What needs to be done to build an Indian electronics ecosystem!


A raging debate has been going on for long within the Indian semiconductor industry — what really needs to be done here to build a robust electronics ecosystem. Well,  a highly engaging panel discussion, titled: “The electronics ecosystem: Plans and strategies for innovation and growth, organized by the India Semiconductor Association (ISA) was held today.

L-R: Gaurav Panjabi, manager Events, ISA, Aabid Hussain, VP of Sales & Marketing, DongBu HiTek, Lou Hutter, senior VP and GM of Analog Foundry Business unit, Dongbu HiTek, Arnob Roy, president-engineering, Tejas Networks, Poornima Shenoy, president, ISA, Felicia James, Analog strategy director, Dongbu HiTek, Rahul Arya, director, marketing and technology sales, Cadence, D. Rajkumar, GM, 3MTS, Ganapathy Subramaniam, president and CEO, Cosmic Circuits, and N. Ramakrishnan, president and CEO, Mandate Chips & Circuits.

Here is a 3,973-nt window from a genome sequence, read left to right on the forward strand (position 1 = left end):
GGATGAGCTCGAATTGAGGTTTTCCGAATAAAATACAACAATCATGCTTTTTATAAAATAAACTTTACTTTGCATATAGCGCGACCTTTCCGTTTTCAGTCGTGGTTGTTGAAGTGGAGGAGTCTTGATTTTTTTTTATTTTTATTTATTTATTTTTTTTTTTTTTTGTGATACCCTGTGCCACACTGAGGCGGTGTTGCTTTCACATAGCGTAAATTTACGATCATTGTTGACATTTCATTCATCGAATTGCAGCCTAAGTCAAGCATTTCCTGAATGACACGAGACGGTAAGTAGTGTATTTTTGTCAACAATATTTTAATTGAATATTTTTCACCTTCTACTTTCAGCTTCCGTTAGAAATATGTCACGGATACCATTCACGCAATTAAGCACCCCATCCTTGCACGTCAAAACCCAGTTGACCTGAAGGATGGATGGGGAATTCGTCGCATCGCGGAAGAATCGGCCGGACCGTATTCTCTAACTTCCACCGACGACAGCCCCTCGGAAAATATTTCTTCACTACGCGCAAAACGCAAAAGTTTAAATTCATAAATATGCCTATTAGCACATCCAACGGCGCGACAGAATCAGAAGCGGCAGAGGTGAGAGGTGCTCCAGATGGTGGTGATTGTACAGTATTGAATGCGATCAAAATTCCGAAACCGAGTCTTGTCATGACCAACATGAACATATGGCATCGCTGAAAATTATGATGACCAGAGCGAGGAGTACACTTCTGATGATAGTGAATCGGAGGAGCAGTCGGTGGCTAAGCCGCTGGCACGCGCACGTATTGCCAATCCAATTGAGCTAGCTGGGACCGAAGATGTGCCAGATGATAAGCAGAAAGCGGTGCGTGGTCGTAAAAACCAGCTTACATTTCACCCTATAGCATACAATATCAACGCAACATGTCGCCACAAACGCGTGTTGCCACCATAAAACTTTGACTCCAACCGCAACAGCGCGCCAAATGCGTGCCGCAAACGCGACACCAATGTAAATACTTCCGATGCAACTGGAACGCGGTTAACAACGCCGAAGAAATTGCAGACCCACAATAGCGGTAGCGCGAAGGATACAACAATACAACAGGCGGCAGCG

L-R: Gaurav K. Punjabi, senior manager - Events & Alliances, ISA, Aabid Hussain, VP of Sales & Marketing, DongBu HiTek, Lou Hutter, senior VP and GM of Analog Foundry Business unit, Dongbu HiTek, Arnob Roy, president-engineering, Tejas Networks, Poornima Shenoy, president, ISA, Felicia James, Analog strategy director, Dongbu HiTek, Rahul Arya, director, marketing and technology sales, Cadence, D. Rajakumar, GM, 3MTS, Ganapathy Subramaniam, president and CEO, Cosmic Circuits, and N. Ramakrishnan, president and CEO, Mandate Chips & Circuits.

Moderated by Rahul Arya, director, marketing and technology sales, Cadence Design Systems (I) Pvt Ltd, the panelists included:

* Lou Hutter, senior VP and GM of Analog Foundry Business unit, Dongbu HiTek, Korea;
* N. Ramakrishnan, president and CEO, Mandate Chips & Circuits Pvt Ltd;
* D. Rajakumar, GM, Third Millennium Test Solutions (3MTS);
* Ganapathy Subramaniam, president and CEO, Cosmic Circuits Pvt Ltd; and